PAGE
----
Yorkshire CCC post record profit on back of Ben Stokes-inspired Ashes thriller
The club is celebrating a bumper return after a year in which Emerald Headingley staged a thrilling Ashes Test and four World Cup games.
The figure eclipses the previous record of £2.3m in 2009 – the year the club previously staged an Ashes Test.
Paul Hudson, the Yorkshire CCC finance director, described it as “an absolutely stunning result”, with the precise EBITDA figure (earnings before interest, tax, depreciation and amortization) standing at £6,451,000.
“It’s the best result in the club’s history, the best it’s done by a mile,” he said. “It’s stunning, and it comes largely from two things – the World Cup and the Ashes.
“The World Cup gave us pure cash – a one-off receipt of £1m, a figure distributed to all the first-class counties, together with (total) payments to stage our four matches of an additional £600,000.
“In addition, we received a small bonus on successful delivery and were able to sell a large volume of corporate hospitality for the matches and generated strong pouring rights income.
“Secondly, the Ashes was undoubtedly the standout financial highlight of the year, generating £4.7m in ticket sales, bolstered by another £1.9m of corporate hospitality revenue and pouring rights income.
“That revenue alone of £4.7m is a huge number and shows just how important high-profile international matches can be. All in all, it was a fantastic year.”
Yorkshire, who will present their financial figures to members at the club’s annual meeting at Headingley on March 21, were thus able to reduce their debt during the year by £3.8m.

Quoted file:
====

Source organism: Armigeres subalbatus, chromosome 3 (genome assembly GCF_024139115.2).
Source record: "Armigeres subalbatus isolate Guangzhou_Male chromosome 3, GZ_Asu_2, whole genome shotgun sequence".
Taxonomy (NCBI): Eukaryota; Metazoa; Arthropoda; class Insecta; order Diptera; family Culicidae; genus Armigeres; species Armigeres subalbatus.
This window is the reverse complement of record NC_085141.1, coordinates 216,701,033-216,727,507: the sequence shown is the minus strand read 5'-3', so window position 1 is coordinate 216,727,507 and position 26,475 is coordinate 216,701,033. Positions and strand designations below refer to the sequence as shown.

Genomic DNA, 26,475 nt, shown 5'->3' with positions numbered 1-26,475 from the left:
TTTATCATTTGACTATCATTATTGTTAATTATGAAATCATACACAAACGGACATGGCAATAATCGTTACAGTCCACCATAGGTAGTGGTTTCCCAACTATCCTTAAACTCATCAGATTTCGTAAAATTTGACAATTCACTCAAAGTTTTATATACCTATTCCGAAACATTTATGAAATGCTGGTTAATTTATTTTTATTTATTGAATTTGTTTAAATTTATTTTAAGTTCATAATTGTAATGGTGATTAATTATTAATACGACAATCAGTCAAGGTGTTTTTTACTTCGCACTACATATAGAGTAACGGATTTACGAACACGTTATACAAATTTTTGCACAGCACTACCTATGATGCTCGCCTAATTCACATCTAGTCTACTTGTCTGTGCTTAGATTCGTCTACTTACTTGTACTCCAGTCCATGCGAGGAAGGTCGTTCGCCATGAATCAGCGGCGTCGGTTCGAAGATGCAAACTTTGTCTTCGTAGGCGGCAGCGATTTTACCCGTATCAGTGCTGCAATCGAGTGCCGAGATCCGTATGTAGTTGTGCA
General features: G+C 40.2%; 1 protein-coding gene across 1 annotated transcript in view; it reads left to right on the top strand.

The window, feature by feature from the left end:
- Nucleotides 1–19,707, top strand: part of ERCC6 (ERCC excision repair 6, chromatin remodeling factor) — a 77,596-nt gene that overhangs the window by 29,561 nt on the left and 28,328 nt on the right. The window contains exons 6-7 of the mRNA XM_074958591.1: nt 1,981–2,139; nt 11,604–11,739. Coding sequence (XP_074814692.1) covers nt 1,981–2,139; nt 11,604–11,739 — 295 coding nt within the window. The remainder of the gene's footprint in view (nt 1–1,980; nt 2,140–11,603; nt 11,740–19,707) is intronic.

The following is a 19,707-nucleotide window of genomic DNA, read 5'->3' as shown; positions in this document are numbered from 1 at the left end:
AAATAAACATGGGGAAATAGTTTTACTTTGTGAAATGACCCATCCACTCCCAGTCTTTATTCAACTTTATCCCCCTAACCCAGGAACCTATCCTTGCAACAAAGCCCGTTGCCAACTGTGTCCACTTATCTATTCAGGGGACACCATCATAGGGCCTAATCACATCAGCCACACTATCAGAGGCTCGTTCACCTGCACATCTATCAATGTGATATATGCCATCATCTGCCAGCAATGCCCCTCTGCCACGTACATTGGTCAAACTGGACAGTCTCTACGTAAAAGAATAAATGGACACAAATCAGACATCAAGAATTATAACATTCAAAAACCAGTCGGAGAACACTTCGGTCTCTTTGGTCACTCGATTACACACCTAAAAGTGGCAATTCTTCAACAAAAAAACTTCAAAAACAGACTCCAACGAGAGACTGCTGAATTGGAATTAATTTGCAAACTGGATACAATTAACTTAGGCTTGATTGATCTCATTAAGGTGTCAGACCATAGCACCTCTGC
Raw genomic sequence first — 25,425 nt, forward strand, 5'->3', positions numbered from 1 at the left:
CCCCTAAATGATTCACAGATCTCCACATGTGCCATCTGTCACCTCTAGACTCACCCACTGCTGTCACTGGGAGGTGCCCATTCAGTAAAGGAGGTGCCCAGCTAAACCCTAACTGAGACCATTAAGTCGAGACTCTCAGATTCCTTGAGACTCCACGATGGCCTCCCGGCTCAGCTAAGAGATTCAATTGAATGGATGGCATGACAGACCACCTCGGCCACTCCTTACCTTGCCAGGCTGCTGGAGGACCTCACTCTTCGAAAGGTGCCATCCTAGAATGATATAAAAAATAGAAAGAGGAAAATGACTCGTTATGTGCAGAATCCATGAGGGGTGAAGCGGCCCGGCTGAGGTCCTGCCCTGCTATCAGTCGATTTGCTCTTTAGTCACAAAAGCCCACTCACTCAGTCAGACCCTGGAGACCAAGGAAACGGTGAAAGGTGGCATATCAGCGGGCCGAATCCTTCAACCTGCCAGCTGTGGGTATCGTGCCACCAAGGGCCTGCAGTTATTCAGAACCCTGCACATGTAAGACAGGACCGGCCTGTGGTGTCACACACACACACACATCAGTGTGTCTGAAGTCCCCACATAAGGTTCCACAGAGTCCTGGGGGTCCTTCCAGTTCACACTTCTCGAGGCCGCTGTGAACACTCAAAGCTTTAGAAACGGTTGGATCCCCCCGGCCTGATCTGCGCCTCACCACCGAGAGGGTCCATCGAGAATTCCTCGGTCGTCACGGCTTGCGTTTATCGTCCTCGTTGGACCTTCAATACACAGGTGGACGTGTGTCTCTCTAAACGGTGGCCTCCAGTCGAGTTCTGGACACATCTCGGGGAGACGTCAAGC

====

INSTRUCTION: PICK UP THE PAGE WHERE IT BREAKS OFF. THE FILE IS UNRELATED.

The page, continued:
The club’s net debt now stands at £18.3m from a peak of £24.6m in 2016, with £5.6m repaid in the last two years.
“The ability to repay debt over the last two financial years has marked a long-awaited return to reducing the debt and hence interest burden that the club has built up, with the purchasing of the ground and development of facilities,” added Hudson.
“From a financial perspective, that’s been really significant.
“We’ve made inroads into that debt repayment and now have a platform from which we can move forward in a managed way.
“As I’ve said before, we would ideally be debt-free or as low as we would want it to be – because I don’t think no debt is a good thing – by the end of the decade.”
Yorkshire are braced for what Hudson admits will be a “very difficult” 2020, with Headingley staging just two international fixtures – England’s T20s against Australia on July 7 and against Pakistan on August 29.
Although those matches promise to be of greater-than-usual interest with the T20 World Cup taking place in Australia this winter, giving England captain Eoin Morgan and his men important preparation, they are not the money-spinning games that the club enjoyed last year.
“We’re going from five one-day international matches in 2019 (including the ODI between England and Pakistan) plus an Ashes Test, to two evening international T20s,” said Hudson.
“They’re incomparable (in terms of finance) and the swing is enormous.
“We’re still hopeful that we’ll break even on a bottom line, but we plan to make no major loan repayments during the year.
“The T20 internationals will make a modest return, but not of such a significant scale that debt repayments are envisaged.”
The fact that catering and pouring rights have reverted to Yorkshire as part of their agreement with neighbours Leeds Rugby to build the new main Emerald Stand at Headingley was another significant factor in last year’s profit.
That alone generated revenue of £611,000 and is a key income stream going forward.
The new stand itself – one of the best in world cricket, with 4,400 seats and panoramic views – allows Yorkshire much greater financial independence.
The Emerald Suite inside the new stand gives the club/Leeds Rugby the ability to host corporate events unconnected with their sports.
Robin Smith, the outgoing Yorkshire chairman who retires from the board at the end of the annual meeting, said: “Emerald Headingley’s reputation as the entertainment venue of choice in the region has grown significantly during the year.
“I might add that Emerald Headingley constitutes an asset of abiding value to Leeds and to Yorkshire. Members should be proud of its major contribution to our region.”